• Daily Scrums were over a conference call – even though they were in the same building!  The team-room-flavor-of-the-day would often stay completely empty as Scrum Team members stayed in their separate cubes.  My first few days as the Agile Coach found me walking through multiple floors of cube farms to seek out and introduce myself to Scrum Team members.
  • As you might expect, this Impediment was surfaced in the Scrum Team’s Retrospective:


  • They swarmed the Impediment and the Scrum Master bravely went forth into the organization to remove it.  However, after going through the processes and red tape with the company’s facilities management department, their request for a dedicated space was denied.  The reason?

“Space is at a premium right now, so we don’t have a way to satisfy this request.” — Facilities Management


What was the root cause?

  • So what was missing here?  A dose of Agile Coaching revealed a fundamental lack of leadership support.  The true sense of urgency for change had not been established within leadership, so as a result, moving from room to room & working in cube farms was business-as-usual and there was no compelling reason to change that behavior.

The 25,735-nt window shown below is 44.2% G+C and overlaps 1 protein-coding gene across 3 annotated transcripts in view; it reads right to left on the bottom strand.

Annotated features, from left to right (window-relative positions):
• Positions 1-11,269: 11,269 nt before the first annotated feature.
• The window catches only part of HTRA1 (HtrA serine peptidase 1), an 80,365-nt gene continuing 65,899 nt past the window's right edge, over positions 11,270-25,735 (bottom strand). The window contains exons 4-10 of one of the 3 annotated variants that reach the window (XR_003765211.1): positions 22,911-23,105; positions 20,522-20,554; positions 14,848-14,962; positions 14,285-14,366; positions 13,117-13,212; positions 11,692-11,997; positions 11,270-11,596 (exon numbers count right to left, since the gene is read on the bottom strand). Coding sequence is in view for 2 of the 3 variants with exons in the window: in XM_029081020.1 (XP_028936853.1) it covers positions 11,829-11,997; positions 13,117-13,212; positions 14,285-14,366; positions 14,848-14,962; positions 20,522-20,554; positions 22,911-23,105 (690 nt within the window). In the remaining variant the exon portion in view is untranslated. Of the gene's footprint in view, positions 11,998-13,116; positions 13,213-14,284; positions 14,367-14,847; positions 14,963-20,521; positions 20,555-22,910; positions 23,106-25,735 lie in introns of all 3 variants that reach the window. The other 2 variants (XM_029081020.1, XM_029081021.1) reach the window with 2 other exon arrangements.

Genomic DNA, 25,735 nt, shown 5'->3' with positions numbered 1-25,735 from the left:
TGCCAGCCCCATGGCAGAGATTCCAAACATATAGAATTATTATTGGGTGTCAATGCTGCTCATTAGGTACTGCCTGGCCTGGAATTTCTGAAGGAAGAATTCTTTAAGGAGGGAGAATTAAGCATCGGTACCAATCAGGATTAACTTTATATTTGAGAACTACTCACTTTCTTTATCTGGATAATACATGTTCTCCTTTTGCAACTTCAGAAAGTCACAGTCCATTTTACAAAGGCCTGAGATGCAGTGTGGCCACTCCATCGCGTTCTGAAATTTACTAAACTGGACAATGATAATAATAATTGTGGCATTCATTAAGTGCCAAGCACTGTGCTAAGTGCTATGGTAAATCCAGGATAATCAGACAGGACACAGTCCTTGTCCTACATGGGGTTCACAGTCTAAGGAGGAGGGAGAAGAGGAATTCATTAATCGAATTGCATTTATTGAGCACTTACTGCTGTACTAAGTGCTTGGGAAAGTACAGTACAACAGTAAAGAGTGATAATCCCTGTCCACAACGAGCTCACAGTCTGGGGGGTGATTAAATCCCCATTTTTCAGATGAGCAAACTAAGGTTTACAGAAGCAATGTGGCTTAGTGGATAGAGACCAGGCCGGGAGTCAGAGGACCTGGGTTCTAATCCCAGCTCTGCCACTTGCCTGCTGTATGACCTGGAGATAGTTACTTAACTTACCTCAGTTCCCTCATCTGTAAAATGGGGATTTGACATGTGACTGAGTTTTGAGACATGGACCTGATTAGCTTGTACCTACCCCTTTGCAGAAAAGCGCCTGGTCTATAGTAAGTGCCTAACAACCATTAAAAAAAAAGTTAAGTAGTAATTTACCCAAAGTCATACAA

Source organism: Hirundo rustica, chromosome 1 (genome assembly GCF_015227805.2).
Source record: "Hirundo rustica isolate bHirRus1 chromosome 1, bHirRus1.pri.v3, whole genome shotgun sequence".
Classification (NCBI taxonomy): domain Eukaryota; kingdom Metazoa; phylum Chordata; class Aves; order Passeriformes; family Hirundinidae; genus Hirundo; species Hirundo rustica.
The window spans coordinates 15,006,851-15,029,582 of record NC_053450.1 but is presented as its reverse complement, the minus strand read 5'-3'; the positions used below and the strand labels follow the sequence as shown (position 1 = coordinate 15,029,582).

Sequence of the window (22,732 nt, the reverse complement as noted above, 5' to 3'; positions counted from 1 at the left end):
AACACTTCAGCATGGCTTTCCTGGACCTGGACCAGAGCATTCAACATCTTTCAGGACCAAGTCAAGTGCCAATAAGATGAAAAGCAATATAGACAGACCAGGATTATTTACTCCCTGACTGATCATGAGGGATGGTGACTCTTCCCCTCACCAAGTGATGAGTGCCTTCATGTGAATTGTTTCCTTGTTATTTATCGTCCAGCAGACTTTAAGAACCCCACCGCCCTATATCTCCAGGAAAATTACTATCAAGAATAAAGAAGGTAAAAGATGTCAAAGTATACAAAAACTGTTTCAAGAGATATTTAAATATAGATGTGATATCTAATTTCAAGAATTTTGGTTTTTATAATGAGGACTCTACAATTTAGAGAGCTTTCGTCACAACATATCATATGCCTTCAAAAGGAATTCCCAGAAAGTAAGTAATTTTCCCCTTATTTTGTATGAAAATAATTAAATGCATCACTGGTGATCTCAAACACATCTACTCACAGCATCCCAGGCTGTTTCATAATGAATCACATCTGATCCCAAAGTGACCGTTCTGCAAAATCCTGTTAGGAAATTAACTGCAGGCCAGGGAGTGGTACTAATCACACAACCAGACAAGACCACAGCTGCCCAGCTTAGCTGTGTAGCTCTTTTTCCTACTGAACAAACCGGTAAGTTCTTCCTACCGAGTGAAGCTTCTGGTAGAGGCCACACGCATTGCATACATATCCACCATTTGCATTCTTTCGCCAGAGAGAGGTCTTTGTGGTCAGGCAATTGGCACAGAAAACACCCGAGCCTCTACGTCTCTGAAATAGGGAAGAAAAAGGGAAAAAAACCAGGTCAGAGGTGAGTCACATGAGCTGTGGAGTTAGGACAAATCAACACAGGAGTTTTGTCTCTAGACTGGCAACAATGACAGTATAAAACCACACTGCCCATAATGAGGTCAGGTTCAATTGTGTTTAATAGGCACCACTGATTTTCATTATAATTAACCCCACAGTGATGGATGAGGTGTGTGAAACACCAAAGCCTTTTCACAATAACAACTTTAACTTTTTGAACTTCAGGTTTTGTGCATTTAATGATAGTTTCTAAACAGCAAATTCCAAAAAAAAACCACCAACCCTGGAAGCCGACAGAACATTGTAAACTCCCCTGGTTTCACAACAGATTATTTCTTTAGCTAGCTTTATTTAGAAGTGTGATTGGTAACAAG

• In addition, there had been no meaningful Agile education at the leadership level.  In my first coaching session with some of the leaders, they had previously seen Agile as a software development process that could be installed to give them better results, but nothing else would really need to change.

How was it resolved?

  • First, a sense of urgency was established.  This Scrum Team was formed in order to take advantage of a time-to-market opportunity, and its early velocity suffered because of the lack of continuity.  With some preparation, the Scrum Master and Product Owner translated this several-week syndrome into tangible financial impact.  This caught some eyes at the leadership level – missed time-to-market opportunity, lost revenue, etc.
  • Next, leadership stakeholders called a meeting to better understand what was happening and why they were missing out on a critical business opportunity.  When they learned about the Oh-so-Elusive Team Room Syndrome and understood the impact in a way that was meaningful for them, one of the stakeholders made a very simple statement:

“I have an unused area on another floor that we can turn into a team room in a couple of weeks.  I’ll make a call right now.”

Problem solved.

  • And before you know it, this Scrum Team had a dedicated space, moved out of their cubes, and some great things started happening … collaboration, momentum, and ultimately creating valuable product early and often.